Rebuilding After Breast Cancer: Options
WHEN SHERRI LANDRIEU WAS DIAGNOSED WITH BREAST CANCER last spring, she knew she was in for the fight of her life. Like many mastectomy patients, the forty-seven-year-old New Orleans businesswoman believed that reconstruction would be a vital part of her psychological recovery. So she did some investigating of her own and was surprised to learn she had more reconstruction options than she originally thought.
Of course, no single method of reconstruction is right for every woman or, for that matter, is risk-free. Indeed, many women prefer simply to wear a prosthesis and bypass the additional surgery and its residual effects, which can include a loss of sensation to the breast and substantial scarring. As Landrieu discovered, evaluating all the options, from implants to tissue transfers, is essential.
PROCEDURE: Saline implants
WHAT’S INVOLVED: The insertion of implants requires two separate surgical procedures. First, a tissue expander, which looks like a deflated plastic bag, is implanted under the pectoral muscle (the mastectomy incision site is usually reopened to insert the implant). Over a period of time, the doctor fills the “bag” with saline from a needle, stretching the skin gradually to accommodate the implant. The expander is later replaced surgically with a more permanent implant.
WHO: Most women are candidates, although large-breasted women may choose to undergo a reduction on the other breast to achieve symmetry. Very small-breasted women can sometimes skip the expander step and simply have an implant inserted under the chest wall. Saline implants are ideal for women undergoing a double mastectomy but may not be appropriate for women who have received or will undergo radiation therapy, as they reduce the skin’s elasticity.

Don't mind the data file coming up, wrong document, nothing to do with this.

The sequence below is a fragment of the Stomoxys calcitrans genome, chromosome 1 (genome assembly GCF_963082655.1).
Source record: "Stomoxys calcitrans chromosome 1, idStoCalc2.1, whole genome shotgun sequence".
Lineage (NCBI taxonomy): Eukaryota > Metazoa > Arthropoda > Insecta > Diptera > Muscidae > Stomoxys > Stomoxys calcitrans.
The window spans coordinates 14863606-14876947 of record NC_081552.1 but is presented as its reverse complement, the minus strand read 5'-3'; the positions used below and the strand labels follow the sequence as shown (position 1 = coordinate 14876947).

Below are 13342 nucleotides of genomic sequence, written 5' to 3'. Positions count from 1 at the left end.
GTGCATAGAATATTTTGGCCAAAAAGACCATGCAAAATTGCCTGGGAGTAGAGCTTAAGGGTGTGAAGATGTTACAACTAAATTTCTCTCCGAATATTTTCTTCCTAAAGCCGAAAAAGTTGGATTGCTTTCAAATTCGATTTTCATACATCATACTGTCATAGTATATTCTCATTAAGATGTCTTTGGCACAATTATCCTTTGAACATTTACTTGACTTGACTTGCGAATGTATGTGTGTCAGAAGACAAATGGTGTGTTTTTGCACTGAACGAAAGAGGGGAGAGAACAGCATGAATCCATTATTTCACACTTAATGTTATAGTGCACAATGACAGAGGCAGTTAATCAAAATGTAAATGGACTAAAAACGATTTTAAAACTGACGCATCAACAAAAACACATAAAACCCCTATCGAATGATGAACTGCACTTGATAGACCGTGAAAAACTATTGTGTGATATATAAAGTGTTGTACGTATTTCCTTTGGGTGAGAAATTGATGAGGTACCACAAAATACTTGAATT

PROS: The surgeon can adjust the implant’s volume according to the size of a woman’s breast and the amount of skin and muscle available.
CONS: “These are not lifetime devices. They have to be replaced,” notes V. Leroy Young, M.D., professor of plastic and reconstructive surgery at Washington University School of Medicine in St. Louis. On average, an implant lasts from ten to fifteen years. But a replacement could be needed much sooner than that because implants can occasionally leak, rupture or cause the surrounding tissue to harden.
WHAT ABOUT SILICONE? Silicone implants, which look and feel more natural than their saline counterparts, were taken off the U.S. market as of 1991. But they are still available to reconstruction patients involved in clinical trials. An Institute of Medicine study has since concluded that silicone implants do not appear to cause autoimmune disorders. New, sturdier silicone implants are currently available in Europe and may be on the market here within the next few years.
MAMMOGRAMS FOR WOMEN WITH IMPLANTS: Since both saline and silicone implants may cause difficulties with mammogram readings, the American Cancer Society recommends seeking out accredited facilities with technicians who are trained in manipulating an implant to get the best possible images of the breast.
Women who are not good candidates for implants or who are put off by the downsides may be interested in reconstruction using tissue from another part of their own body. Though tissue can be taken from the back or buttocks, the most common source is the lower abdomen. These procedures involve abdominal and breast scarring.
PROCEDURE: TRAM (transverse rectus abdominus myocutaneous) flap
WHAT’S INVOLVED: During a four-hour operation that can sometimes be performed at the same time as the mastectomy, excess skin, tissue, blood vessels, fat and at least one abdominal muscle are tunneled up from the abdomen to the chest by loosening an abdominal muscle (to which the tissue remains attached). The muscle’s blood vessels nourish the transferred skin and fat.